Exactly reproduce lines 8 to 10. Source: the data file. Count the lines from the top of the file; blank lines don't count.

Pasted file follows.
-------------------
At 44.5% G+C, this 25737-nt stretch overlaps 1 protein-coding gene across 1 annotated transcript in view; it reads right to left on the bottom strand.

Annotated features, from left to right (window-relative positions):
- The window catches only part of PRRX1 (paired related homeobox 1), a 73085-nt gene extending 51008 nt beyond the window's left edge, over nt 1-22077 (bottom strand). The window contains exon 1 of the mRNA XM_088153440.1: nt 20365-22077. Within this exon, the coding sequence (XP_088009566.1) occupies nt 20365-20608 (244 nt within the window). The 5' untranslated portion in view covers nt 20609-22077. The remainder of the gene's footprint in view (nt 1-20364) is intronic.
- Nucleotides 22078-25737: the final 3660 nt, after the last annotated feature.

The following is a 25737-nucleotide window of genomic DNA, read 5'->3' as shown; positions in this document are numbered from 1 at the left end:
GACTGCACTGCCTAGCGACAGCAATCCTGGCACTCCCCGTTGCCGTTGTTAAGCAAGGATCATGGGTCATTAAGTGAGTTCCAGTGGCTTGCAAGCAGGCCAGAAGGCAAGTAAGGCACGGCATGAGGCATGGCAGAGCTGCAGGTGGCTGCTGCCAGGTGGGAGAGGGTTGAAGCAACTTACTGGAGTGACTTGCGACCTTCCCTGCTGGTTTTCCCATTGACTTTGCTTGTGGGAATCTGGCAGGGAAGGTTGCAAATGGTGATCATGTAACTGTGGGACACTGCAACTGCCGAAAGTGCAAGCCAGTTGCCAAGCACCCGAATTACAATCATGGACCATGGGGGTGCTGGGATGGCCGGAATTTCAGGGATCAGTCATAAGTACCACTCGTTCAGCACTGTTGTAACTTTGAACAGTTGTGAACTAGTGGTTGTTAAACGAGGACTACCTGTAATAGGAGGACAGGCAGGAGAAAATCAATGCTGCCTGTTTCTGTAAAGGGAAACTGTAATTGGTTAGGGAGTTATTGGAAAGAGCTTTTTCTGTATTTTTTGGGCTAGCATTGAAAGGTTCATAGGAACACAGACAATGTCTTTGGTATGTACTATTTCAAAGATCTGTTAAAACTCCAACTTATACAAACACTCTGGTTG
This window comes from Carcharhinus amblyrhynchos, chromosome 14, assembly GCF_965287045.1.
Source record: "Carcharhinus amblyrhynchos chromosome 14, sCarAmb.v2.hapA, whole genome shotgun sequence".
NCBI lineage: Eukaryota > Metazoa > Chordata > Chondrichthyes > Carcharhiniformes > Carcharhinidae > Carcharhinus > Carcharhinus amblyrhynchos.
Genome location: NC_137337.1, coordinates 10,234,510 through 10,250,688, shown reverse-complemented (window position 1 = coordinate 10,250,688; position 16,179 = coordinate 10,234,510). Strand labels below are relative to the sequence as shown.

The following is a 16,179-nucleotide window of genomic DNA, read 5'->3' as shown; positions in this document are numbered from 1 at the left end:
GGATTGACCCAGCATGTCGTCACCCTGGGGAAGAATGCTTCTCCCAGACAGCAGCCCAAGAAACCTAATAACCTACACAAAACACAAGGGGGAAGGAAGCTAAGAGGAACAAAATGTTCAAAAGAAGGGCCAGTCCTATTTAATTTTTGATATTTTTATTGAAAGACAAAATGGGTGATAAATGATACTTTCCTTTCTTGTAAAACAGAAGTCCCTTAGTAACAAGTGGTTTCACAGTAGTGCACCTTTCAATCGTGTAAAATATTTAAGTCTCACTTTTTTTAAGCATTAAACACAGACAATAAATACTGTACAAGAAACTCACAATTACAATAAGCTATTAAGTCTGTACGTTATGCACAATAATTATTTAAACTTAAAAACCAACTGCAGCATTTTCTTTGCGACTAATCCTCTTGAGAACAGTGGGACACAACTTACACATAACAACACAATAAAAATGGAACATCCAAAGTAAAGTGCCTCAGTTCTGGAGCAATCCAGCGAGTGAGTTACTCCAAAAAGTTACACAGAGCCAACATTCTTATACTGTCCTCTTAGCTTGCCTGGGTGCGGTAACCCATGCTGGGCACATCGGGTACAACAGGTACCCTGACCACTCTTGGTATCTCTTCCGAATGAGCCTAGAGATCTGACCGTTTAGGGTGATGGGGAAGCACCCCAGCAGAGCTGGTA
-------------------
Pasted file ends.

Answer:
Source record: "Carcharhinus amblyrhynchos chromosome 14, sCarAmb.v2.hapA, whole genome shotgun sequence".
NCBI lineage: Eukaryota > Metazoa > Chordata > Chondrichthyes > Carcharhiniformes > Carcharhinidae > Carcharhinus > Carcharhinus amblyrhynchos.
Genome location: NC_137337.1, coordinates 10,234,510 through 10,250,688, shown reverse-complemented (window position 1 = coordinate 10,250,688; position 16,179 = coordinate 10,234,510). Strand labels below are relative to the sequence as shown.